Maisie is much bigger than Dawn, at least 4 and maybe 5 inches taller, and much longer in the neck and body - her neck seems to go out in front almost endlessly in contrast to Dawn. But Maisie is much more delicately built than Dawn, and somewhat narrower. Dawn's head and girth size are only slightly smaller than Maisie's. Maisie has smooth, gliding gaits and a lovely round smooth rocking horse canter, in part due to to those long sloping pasterns that are the cause of many of her soundness issues. Dawn is very short-coupled and athletic, with somewhat springy gaits with more motion in all planes than Maisie's. Maisie is elegant, Dawn is powerful.
Maisie and Dawn also have very different personalities. Dawn is naturally a very dominant horse, and never hesitates to express her opinions - she really wants to get things right. Maisie is submissive and pretty willing to please. Maisie finds it easier to trust and will give you the benefit of the doubt, while Dawn has to be persuaded that you're worth trusting. When she doesn't understand, Maisie gets fussy and Dawn gets worried. Maisie is responsive, but almost never as hair-trigger sensitive as Dawn - there's more margin for error with Maisie. Dawn is also very, very smart, and can try to anticipate and can be a perfectionist, which requires sensitive handling to avoid her worrying. The risk with Dawn is that she'll learn the wrong thing, or not be convinced that what you want to do is right. Maisie sometimes has trouble learning and gets easily frustrated - with her the risk is that she hasn't understood so the challenge is to give her a chance to figure things out so she doesn't feel too pressured - but once she learns something, she's got it forever.
Now, despite the differences between my horses, I try to approach them with the same care and consideration for their feelings about the work, and try to get a solid conversation back and forth established. I also really try, every day, to bring softness and consistency, as much as I am able, to my interactions with both of them. Since they are different individuals - all horses are individuals and any groupings of types ultimately give way to the specifics of the individual horse - my work with them plays out in different ways and follows somewhat different paths - there is no one size fits all program, although many of the principles are the same. I think that's what makes the work so interesting - it isn't abstract, it's how it relates to the individual horse. When I was changing how I worked with horses, I found this question of how to apply common ways of working and mindset to individual horses very challenging and difficult - it was hard that there was no set program that could be applied to all horses. (See the sidebar section "Steps on the Journey" for more about this - the whole thing still amazes me.) But the more I've worked in this way, the more I'm beginning to understand the underlying commonalities and how it plays out for each horse - I'm still very much on the road with this, still learning, and expect I always will be.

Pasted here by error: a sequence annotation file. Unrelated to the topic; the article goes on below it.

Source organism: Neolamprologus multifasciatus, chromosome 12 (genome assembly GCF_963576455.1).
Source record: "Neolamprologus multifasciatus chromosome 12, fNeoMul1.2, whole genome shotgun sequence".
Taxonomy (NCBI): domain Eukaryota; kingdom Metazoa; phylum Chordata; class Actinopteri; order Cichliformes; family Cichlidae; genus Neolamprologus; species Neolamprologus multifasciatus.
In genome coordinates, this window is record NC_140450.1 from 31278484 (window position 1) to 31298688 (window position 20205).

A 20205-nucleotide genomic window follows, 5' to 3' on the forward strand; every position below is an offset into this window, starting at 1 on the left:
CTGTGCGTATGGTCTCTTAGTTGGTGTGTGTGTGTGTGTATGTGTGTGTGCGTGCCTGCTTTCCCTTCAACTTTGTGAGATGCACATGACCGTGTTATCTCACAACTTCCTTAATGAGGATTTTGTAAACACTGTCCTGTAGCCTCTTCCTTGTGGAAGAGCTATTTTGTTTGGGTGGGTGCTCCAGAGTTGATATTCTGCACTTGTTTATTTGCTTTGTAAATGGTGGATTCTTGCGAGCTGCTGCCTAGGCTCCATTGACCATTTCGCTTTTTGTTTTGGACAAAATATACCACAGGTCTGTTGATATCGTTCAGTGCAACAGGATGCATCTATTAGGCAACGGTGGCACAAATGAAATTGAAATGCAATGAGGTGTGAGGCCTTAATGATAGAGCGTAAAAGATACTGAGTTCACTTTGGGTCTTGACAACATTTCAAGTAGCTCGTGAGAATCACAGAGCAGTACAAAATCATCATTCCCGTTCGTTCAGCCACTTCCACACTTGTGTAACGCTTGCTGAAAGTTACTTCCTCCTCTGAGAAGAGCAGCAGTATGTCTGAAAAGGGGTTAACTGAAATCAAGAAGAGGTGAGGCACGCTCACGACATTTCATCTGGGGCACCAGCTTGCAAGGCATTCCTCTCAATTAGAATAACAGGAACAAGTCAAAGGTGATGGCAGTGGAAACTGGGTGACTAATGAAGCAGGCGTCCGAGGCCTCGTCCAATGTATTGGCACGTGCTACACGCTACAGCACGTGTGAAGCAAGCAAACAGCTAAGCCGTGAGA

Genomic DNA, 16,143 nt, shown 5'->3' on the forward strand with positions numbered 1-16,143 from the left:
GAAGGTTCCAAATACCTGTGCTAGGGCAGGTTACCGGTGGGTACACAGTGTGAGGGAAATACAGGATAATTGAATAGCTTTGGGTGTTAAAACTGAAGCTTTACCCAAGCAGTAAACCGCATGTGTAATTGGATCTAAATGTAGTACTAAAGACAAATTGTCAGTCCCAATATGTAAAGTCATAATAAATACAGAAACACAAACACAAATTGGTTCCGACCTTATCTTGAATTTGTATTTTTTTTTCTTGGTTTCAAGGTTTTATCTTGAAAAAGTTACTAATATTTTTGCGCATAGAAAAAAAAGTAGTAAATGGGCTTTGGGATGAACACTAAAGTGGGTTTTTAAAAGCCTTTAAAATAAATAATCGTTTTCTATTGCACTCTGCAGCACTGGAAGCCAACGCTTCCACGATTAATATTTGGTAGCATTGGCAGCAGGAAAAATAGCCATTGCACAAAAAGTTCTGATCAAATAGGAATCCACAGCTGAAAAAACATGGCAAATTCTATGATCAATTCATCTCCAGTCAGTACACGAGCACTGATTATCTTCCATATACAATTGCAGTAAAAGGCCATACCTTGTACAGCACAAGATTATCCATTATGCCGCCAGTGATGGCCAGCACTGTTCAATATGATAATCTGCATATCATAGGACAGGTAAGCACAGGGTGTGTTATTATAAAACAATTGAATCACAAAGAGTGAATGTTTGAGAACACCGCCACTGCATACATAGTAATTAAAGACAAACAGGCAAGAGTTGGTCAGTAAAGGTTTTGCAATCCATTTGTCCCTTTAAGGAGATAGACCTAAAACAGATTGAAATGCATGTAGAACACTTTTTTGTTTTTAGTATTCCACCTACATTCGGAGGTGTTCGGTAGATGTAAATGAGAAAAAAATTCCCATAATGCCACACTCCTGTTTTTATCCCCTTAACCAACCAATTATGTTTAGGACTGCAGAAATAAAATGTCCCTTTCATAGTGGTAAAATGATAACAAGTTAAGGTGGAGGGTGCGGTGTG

As I was thinking about how different each of my horses has been to ride, somehow the comparison to different types of cars came into my mind. Now this is not to say that horses should ever be analogized to mechanical things - too many people treat their horses like pieces of disposable sports equipment without feelings in my opinion. So just for fun, here are my horses as the cars they remind me of.
Promise was like a really fine mid-range BMW - say 500 series. Fairly big, firm ride and handling and plenty of acceleration when needed, and somewhat luxurious. Noble was like a good-quality sedan - say a Toyota Camry - easy to drive, very low maintenance, and plenty nimble and pleasant to drive, but more than anything else, reliable. Lily was like a Hummer - very large and square, could go over or through anything, do-or-die competitive but a somewhat rough ride. (Norman is, well, just Norman - I've never ridden him (but I have driven him) and he's not a car, he's an opera diva!) Maisie is like a very comfortable and well-appointed luxury car with sensitive handling, but one that's high maintenance and sometimes prone to mechanical problems, but really, really beautiful - say a Jaguar. Dawn is a fine sports car - small, very handy, very zippy, very sensitive steering and handling, all function and not just form - maybe a Porsche. (I was telling my husband about this, and he says Maisie is a Buick and Dawn is a Jeep Wrangler!)
What cars are your horses like?